What do civil liberties and the lottery have to do with each other? Quite a bit when combined into a tightly woven story by Robert Thornhill, author of the Lady Justice series featuring Walt Williams, the oldest cop on the Kansas City police force.
When the winners give a gift of an air-borne drone to the police force and it then helps save the lives of one of them and Walt's wife, Maggie, the drone is hailed as an invaluable tool for crime fighting. However, when the drone is used to spy on a drug deal in an enclosed junkyard, the lawyer argues that without a proper court order for its use, it is an invasion of privacy, and the dealers go free. Is it a good tool, or a dangerous one?
At the same time, an area wide sweep nets many drug dealers, but also catches the innocent Mary Murphy, manager of Walt's Three Trails Hotel, just because she was taped while purchasing some hydroponic lights to grow tomatoes in her basement. In trying to make the city a safer place by clearing out the druggies, is it okay to have collateral damage such as the wrongful arrest of an innocent citizen?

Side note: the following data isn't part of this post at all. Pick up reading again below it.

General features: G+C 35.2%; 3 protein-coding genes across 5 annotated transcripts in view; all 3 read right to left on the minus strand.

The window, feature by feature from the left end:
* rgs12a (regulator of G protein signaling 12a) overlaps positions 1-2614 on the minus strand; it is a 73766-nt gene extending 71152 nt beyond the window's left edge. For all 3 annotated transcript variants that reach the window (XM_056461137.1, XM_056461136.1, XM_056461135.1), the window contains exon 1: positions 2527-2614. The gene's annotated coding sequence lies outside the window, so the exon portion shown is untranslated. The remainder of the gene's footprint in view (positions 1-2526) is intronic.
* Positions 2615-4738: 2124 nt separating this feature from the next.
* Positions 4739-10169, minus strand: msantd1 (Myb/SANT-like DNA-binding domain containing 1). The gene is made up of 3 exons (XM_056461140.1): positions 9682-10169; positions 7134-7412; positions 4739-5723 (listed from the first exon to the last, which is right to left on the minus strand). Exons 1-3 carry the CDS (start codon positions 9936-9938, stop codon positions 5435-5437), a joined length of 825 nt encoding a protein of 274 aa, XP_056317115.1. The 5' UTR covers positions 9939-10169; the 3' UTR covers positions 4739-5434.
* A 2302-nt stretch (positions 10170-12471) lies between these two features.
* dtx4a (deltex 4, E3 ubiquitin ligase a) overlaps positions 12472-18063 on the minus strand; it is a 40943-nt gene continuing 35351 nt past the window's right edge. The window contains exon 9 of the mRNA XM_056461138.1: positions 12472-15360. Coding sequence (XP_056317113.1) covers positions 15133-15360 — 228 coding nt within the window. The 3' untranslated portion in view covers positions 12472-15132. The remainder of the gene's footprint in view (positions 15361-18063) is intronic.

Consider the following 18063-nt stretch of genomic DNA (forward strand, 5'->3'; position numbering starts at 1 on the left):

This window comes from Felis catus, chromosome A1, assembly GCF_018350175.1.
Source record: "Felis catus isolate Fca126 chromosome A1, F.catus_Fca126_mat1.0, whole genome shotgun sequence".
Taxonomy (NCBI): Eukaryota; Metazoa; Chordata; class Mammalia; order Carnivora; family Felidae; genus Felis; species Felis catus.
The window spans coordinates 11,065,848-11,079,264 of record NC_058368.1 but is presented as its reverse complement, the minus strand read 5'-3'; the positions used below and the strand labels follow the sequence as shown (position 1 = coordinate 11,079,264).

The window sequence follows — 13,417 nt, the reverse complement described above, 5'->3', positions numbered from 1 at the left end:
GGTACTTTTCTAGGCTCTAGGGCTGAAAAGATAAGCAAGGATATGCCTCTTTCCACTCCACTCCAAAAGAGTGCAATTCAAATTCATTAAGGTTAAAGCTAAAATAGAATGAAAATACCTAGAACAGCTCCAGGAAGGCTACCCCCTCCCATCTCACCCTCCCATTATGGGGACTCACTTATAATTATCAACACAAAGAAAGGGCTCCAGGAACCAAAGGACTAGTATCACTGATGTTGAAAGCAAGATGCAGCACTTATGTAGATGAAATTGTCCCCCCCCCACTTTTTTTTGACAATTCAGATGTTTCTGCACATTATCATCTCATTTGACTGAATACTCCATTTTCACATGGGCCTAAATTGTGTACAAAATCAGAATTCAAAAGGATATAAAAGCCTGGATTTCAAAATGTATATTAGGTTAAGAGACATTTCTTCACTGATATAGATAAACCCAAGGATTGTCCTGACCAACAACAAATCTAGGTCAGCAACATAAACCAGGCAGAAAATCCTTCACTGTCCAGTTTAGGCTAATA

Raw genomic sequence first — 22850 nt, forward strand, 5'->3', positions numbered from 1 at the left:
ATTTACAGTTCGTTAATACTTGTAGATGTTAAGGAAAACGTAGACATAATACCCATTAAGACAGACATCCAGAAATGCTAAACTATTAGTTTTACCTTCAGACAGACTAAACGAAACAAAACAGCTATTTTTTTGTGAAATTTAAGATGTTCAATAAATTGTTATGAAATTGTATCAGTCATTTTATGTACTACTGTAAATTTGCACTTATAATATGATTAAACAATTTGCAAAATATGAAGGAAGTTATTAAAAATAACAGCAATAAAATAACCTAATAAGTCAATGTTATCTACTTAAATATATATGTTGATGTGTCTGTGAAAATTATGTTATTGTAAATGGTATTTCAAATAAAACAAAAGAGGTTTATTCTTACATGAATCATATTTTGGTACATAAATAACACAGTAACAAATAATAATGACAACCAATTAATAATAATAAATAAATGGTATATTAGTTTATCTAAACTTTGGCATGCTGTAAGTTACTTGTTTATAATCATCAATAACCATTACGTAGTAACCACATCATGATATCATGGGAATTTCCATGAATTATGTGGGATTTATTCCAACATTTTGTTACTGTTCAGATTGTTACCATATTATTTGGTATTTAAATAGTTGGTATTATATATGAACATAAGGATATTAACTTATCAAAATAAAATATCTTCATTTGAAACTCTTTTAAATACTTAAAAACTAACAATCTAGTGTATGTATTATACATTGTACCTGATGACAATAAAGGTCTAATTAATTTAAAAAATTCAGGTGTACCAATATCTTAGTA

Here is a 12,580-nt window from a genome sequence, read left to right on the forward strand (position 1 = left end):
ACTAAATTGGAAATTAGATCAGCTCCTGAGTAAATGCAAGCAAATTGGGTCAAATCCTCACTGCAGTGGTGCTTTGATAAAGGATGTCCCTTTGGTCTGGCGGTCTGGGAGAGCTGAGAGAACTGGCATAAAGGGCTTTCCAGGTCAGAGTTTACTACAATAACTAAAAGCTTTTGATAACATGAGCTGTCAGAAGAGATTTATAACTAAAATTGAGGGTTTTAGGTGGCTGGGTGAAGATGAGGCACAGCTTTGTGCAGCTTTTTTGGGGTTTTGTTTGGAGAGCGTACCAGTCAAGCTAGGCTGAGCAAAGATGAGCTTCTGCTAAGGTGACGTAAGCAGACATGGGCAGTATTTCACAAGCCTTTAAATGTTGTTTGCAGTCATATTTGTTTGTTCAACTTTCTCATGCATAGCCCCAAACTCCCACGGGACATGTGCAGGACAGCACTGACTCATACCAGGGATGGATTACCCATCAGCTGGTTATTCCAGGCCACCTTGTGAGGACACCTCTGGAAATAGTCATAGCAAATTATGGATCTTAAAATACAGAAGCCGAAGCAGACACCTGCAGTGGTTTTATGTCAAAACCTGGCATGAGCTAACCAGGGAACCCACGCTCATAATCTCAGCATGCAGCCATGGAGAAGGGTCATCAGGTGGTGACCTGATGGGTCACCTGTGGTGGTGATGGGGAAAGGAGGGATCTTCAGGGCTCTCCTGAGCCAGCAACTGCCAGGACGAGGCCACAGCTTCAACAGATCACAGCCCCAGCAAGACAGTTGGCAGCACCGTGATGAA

Meanwhile, the two winners learn that there are lots of people trying to get them to part with their new-found wealth. Walt and his partner, Ox, work hard to save the winners from the bad guys, while still solving an assortment of other crimes in their usual unique way. In the end, Walt makes sure Lady Justice has the final say.
This is a great read for a rainy day...guaranteed to have you laughing. However, it's more than just a comedy. Thornhill makes some very good points about the problems facing lottery winners and the dilemma for crime-fighters when it comes to the right of civil liberties for all...even the bad guys.